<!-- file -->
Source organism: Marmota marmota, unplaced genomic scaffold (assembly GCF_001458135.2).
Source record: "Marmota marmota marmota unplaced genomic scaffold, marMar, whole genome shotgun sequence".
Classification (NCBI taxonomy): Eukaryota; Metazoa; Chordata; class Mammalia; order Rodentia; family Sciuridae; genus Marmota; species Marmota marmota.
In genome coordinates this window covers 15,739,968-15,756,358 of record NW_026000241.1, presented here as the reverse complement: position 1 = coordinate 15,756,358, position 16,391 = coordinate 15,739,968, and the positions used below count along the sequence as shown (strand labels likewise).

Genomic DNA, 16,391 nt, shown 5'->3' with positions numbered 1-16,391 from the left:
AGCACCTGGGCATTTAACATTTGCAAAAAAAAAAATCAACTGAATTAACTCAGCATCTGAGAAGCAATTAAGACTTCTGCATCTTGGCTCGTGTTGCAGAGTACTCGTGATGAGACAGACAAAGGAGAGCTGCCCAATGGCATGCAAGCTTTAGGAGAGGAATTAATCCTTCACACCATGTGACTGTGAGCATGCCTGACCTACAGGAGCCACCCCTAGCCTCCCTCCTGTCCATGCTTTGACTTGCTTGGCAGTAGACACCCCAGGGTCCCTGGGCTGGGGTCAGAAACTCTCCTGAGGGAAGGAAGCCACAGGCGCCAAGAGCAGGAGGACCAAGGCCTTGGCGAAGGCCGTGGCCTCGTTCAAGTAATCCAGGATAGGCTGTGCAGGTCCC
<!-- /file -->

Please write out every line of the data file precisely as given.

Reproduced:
Source organism: Marmota marmota, unplaced genomic scaffold (assembly GCF_001458135.2).
Source record: "Marmota marmota marmota unplaced genomic scaffold, marMar, whole genome shotgun sequence".
Classification (NCBI taxonomy): Eukaryota; Metazoa; Chordata; class Mammalia; order Rodentia; family Sciuridae; genus Marmota; species Marmota marmota.
In genome coordinates this window covers 15,739,968-15,756,358 of record NW_026000241.1, presented here as the reverse complement: position 1 = coordinate 15,756,358, position 16,391 = coordinate 15,739,968, and the positions used below count along the sequence as shown (strand labels likewise).

Genomic DNA, 16,391 nt, shown 5'->3' with positions numbered 1-16,391 from the left:
AGCACCTGGGCATTTAACATTTGCAAAAAAAAAAATCAACTGAATTAACTCAGCATCTGAGAAGCAATTAAGACTTCTGCATCTTGGCTCGTGTTGCAGAGTACTCGTGATGAGACAGACAAAGGAGAGCTGCCCAATGGCATGCAAGCTTTAGGAGAGGAATTAATCCTTCACACCATGTGACTGTGAGCATGCCTGACCTACAGGAGCCACCCCTAGCCTCCCTCCTGTCCATGCTTTGACTTGCTTGGCAGTAGACACCCCAGGGTCCCTGGGCTGGGGTCAGAAACTCTCCTGAGGGAAGGAAGCCACAGGCGCCAAGAGCAGGAGGACCAAGGCCTTGGCGAAGGCCGTGGCCTCGTTCAAGTAATCCAGGATAGGCTGTGCAGGTCCC